Unfortunately for those city-dwellers excited to get out and enjoy the weather at one of Toronto's eleven beaches this weekend, officials are warning about high levels of E. coli at some of the most popular ones.
The City has a standard of a maximum of 100 Escherichia coli cells per 100 ml for water to be deemed safe to swim in — and tests show that Woodbine, Sunnyside and Kew Balmy Beaches are currently exceeding these ratios, and quite significantly so.
The E. Coli in Lake Ontario are pissed that they’ve been usurped by a bigger and badder microorganism this summer. No longer are they the infection conversation of Toronto patio parties.— Amy (@calvertam) June 19, 2020
Kew Balmy is the worst culprit of the three, with E. coli levels measured to be more than six times the safe amount in recent days (the number now sits at 175, down from 611 on Thursday and 564 on Friday).
At Woodbine, levels reached as high as 473 per 100 ml on Thursday, and have since fallen to 129 — still not quite safe for swimming.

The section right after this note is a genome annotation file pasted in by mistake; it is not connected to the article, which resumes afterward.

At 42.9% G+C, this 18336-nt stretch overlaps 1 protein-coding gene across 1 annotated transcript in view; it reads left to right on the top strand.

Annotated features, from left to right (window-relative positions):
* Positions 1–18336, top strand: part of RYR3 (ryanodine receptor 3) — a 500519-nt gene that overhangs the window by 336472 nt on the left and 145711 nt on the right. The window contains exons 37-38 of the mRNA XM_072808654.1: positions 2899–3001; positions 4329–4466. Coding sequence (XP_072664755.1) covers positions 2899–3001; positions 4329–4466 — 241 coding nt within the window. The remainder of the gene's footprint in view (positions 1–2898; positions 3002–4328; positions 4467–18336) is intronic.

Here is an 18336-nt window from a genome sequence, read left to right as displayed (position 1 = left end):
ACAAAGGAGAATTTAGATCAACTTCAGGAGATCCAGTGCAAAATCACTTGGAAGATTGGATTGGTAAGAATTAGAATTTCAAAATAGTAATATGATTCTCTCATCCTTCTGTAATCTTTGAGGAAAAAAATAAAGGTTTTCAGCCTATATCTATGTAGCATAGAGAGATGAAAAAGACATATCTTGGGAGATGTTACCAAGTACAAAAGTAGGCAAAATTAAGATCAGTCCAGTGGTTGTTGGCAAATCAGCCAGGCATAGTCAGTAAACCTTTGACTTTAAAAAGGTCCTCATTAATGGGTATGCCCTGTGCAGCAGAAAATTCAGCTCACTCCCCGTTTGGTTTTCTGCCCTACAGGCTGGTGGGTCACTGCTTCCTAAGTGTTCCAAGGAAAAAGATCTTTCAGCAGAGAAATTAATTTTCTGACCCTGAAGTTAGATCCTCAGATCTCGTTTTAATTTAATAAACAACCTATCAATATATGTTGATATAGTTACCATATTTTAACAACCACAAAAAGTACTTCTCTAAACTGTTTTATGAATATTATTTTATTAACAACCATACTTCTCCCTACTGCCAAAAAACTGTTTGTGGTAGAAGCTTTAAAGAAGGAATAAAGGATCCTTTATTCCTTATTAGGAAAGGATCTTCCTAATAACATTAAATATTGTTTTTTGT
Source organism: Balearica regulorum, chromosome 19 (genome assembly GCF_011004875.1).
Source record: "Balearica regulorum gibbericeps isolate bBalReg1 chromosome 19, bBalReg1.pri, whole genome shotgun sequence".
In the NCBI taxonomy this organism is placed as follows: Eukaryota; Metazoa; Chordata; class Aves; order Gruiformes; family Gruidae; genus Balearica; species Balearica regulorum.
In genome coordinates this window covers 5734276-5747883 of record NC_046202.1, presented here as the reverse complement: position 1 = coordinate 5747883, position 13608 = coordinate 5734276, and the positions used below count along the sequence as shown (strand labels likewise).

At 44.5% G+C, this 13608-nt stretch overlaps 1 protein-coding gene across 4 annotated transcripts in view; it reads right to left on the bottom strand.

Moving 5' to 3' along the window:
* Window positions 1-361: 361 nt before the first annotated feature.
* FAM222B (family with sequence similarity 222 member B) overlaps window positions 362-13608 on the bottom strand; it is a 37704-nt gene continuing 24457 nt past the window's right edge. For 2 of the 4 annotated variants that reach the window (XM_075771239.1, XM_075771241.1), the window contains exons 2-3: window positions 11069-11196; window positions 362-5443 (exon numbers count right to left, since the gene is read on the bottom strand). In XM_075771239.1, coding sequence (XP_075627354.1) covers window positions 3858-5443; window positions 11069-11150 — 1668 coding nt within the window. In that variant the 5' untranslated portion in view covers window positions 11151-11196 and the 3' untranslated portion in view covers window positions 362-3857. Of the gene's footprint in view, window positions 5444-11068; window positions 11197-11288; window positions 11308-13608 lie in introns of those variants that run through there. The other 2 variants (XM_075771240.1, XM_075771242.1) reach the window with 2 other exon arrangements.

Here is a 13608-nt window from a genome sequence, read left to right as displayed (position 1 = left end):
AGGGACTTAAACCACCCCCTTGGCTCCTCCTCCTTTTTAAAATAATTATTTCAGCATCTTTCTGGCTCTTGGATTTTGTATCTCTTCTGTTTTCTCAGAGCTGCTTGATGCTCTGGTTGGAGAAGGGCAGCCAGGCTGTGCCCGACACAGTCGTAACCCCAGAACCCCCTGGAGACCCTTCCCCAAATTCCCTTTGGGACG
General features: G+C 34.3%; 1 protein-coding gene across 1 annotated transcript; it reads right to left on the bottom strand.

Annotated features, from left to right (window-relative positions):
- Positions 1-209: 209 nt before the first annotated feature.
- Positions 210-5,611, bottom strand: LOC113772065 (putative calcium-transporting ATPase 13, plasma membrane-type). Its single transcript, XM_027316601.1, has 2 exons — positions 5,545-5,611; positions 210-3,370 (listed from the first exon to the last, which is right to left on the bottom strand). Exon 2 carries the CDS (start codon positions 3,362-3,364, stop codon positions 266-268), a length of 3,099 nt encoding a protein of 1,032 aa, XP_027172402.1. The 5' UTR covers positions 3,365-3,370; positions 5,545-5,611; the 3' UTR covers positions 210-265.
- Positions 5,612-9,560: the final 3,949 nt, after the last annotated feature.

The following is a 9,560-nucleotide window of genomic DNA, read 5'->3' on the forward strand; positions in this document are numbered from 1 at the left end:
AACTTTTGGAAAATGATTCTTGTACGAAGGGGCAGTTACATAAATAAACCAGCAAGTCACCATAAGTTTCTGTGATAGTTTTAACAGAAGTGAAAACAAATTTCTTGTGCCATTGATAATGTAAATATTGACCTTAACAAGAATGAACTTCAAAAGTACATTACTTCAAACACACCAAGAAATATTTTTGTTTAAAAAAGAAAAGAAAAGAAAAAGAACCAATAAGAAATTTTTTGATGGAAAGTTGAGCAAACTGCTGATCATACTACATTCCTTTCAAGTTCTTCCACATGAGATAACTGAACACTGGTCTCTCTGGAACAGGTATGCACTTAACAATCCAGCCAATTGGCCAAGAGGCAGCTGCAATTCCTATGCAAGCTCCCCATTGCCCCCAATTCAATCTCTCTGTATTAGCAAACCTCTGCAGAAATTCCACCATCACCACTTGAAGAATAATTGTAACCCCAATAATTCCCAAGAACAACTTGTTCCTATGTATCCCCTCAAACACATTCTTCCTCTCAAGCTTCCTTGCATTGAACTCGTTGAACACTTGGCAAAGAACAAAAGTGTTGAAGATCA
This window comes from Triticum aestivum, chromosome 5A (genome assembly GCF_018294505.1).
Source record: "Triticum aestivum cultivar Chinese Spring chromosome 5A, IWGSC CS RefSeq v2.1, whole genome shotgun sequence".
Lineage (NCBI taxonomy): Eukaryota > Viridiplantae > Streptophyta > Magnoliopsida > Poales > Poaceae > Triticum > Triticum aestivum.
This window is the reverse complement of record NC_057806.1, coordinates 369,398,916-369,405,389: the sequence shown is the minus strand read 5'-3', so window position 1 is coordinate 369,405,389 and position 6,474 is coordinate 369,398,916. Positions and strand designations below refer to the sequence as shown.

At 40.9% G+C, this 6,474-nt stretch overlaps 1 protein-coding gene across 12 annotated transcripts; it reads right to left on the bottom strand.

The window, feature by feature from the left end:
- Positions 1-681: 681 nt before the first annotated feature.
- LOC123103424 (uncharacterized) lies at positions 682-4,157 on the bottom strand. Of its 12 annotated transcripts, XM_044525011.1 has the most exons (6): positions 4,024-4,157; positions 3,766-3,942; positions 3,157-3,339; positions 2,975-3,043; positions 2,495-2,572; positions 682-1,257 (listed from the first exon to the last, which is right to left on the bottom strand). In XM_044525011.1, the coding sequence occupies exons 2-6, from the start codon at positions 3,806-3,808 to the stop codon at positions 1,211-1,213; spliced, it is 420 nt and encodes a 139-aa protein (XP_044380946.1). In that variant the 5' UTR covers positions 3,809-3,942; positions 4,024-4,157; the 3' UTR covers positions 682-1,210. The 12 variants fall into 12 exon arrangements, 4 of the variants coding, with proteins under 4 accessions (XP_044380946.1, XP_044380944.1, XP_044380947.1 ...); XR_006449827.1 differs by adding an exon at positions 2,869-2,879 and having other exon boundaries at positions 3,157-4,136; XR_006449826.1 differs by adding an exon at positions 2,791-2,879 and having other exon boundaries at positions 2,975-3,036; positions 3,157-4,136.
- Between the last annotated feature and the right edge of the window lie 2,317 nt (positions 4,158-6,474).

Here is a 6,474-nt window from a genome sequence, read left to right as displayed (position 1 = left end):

Sunnyside waters are registering 187 E. coli parts per 100 ml as of Saturday, which is high, but thankfully lower than a count of 578 the day prior.
Rouge Beach was also found to have unusually high levels of the bacterium on Thursday and Friday, though it was pronounced safe again on Saturday, with a count of 30, down from a high of 367.
Incidents of high E. coli levels are not actually all that uncommon on the shores of Lake Ontario, with beaches sometimes having to close multiple times each summer because of the risk, which increases after rainfall and flooding.
The main transmission route of the anaerobe is fecal-oral, so swimmers can make their own deductions about what E. coli in the water means about its cleanliness.
Infection with a bad strain of the stuff can leave you with some pretty unpleasant gastrointestinal symptoms and can even trigger Crohn's disease.
baby that’s not a beach that’s dirty Lake Ontario— blm (@ladan_sometimes) July 19, 2020
Just earlier this month, Sunnyside logged a staggering 1,000 parts E. coli per 100 ml of water on its shoreline, while Cherry, Hanlan's Point, Kew Balmy and Rouge have likewise seen high E. coli levels at least one other time in the past month and a half.
by Becky Robertson via blogTO